One of the most exciting panels at the 2022 ILTA Conference (What is Natural Language Processing and How can I Use It?) showcased dramatic breakthroughs in neural net technology to natural language processing (NLP). Pablo Arredondo, Co-Founder / Chief Innovation Officer, Casetext provided an intensely passionate tutorial on the history of AI through the centuries.
Today Casetext is releasing The first Compose employment law collection:
Wage and Hour. In my original Compose product review I noted that “Compose does not promise to replace lawyers – it offers to make lawyers more efficient by automating the first draft of a motion or brief. It can also function as a tutorial for a new lawyer who is assigned with drafting a motion for the first time.” Compose launched
Casetext released their groundbreaking drafting tool in conjunction with Legal Tech in January with three collections: Federal Discovery, Federal Motion to Dismiss, and Federal Core Civil Procedure. Since that time they have continued to expand their library of motions. Compose enables a lawyer to select a motion type in specific jurisdictions, add arguments from a menu for the jurisdiction, select legal standards customized to the arguments and jurisdiction, add facts and authorities using the powerful Parallel Search technology and then customize the draft. In July, Casetext released a report “Increasing Law Firm Profitability using Compose Brief-Drafting technology” which documents the dramatic efficiencies delivered by the Compose drafting tool.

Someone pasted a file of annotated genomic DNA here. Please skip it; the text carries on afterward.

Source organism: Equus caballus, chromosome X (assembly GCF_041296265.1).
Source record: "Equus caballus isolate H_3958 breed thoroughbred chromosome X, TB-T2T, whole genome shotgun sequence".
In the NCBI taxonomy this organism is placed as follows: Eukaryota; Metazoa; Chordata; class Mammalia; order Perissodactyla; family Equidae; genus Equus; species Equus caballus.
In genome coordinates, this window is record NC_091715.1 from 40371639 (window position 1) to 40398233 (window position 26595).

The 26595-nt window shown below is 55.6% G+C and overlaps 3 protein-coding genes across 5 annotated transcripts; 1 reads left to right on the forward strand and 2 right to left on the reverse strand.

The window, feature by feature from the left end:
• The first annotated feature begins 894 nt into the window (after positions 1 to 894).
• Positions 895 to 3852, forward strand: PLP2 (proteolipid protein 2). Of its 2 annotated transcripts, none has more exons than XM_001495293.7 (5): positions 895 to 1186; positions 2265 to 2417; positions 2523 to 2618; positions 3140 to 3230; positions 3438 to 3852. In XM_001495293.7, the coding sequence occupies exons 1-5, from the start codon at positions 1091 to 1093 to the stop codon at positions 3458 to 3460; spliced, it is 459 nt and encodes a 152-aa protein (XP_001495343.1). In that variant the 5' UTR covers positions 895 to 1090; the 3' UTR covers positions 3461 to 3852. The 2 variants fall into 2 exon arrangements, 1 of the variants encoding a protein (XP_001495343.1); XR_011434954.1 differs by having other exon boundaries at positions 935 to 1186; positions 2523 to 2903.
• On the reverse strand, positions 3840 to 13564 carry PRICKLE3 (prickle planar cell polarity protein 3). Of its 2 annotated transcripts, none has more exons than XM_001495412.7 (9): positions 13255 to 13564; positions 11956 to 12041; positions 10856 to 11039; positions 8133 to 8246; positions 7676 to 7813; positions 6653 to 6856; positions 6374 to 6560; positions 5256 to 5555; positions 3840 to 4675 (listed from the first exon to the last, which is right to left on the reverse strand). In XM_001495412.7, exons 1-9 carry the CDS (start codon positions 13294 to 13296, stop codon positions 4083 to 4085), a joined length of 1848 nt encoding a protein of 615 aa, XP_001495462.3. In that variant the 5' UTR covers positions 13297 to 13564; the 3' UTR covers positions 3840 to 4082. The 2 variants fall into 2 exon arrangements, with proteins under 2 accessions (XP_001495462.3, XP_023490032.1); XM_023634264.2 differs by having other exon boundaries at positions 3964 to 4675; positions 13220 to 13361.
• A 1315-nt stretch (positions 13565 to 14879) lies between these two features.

16 New Wage and Hour Motions Casetext interviewed labor lawyers and examined court dockets in order to determine the 16 most commonly filed motions in labor law litigation. The motions included in the Compose Wage and Hour collection are tailored to the substantive legal issues arising in this type of litigation. The motions are available for the three jurisdictions where 75% of all the wage and hour litigation in the US is filed: the federal courts California and New York. Motions include: